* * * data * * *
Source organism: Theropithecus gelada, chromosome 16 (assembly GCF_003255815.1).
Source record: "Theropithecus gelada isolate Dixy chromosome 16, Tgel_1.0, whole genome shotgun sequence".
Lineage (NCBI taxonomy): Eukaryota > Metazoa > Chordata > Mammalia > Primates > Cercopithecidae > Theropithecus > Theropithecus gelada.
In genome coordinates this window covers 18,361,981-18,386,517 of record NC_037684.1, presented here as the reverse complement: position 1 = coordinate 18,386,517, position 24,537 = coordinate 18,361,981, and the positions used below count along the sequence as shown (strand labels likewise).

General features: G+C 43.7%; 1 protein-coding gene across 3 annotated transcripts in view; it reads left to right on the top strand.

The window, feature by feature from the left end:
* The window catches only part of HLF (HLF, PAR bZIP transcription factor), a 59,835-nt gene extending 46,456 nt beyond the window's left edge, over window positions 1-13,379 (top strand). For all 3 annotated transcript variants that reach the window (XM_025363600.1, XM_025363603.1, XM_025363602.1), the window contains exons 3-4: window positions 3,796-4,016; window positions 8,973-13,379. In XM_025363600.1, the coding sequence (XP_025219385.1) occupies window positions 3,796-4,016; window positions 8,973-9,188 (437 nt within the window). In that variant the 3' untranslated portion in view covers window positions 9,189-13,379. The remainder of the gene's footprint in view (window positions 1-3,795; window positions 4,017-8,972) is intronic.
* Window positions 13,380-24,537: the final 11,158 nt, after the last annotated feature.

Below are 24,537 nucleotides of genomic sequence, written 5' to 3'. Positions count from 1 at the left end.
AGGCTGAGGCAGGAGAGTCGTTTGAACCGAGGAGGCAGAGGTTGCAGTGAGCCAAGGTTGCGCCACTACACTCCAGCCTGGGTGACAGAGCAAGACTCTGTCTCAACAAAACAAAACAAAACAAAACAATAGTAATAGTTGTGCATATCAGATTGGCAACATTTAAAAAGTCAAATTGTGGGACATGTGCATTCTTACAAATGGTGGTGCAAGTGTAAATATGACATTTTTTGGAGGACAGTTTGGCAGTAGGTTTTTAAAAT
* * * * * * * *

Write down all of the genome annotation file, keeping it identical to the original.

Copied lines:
Source organism: Theropithecus gelada, chromosome 16 (assembly GCF_003255815.1).
Source record: "Theropithecus gelada isolate Dixy chromosome 16, Tgel_1.0, whole genome shotgun sequence".
Lineage (NCBI taxonomy): Eukaryota > Metazoa > Chordata > Mammalia > Primates > Cercopithecidae > Theropithecus > Theropithecus gelada.
In genome coordinates this window covers 18,361,981-18,386,517 of record NC_037684.1, presented here as the reverse complement: position 1 = coordinate 18,386,517, position 24,537 = coordinate 18,361,981, and the positions used below count along the sequence as shown (strand labels likewise).

General features: G+C 43.7%; 1 protein-coding gene across 3 annotated transcripts in view; it reads left to right on the top strand.

The window, feature by feature from the left end:
* The window catches only part of HLF (HLF, PAR bZIP transcription factor), a 59,835-nt gene extending 46,456 nt beyond the window's left edge, over window positions 1-13,379 (top strand). For all 3 annotated transcript variants that reach the window (XM_025363600.1, XM_025363603.1, XM_025363602.1), the window contains exons 3-4: window positions 3,796-4,016; window positions 8,973-13,379. In XM_025363600.1, the coding sequence (XP_025219385.1) occupies window positions 3,796-4,016; window positions 8,973-9,188 (437 nt within the window). In that variant the 3' untranslated portion in view covers window positions 9,189-13,379. The remainder of the gene's footprint in view (window positions 1-3,795; window positions 4,017-8,972) is intronic.
* Window positions 13,380-24,537: the final 11,158 nt, after the last annotated feature.

Below are 24,537 nucleotides of genomic sequence, written 5' to 3'. Positions count from 1 at the left end.
AGGCTGAGGCAGGAGAGTCGTTTGAACCGAGGAGGCAGAGGTTGCAGTGAGCCAAGGTTGCGCCACTACACTCCAGCCTGGGTGACAGAGCAAGACTCTGTCTCAACAAAACAAAACAAAACAAAACAATAGTAATAGTTGTGCATATCAGATTGGCAACATTTAAAAAGTCAAATTGTGGGACATGTGCATTCTTACAAATGGTGGTGCAAGTGTAAATATGACATTTTTTGGAGGACAGTTTGGCAGTAGGTTTTTAAAAT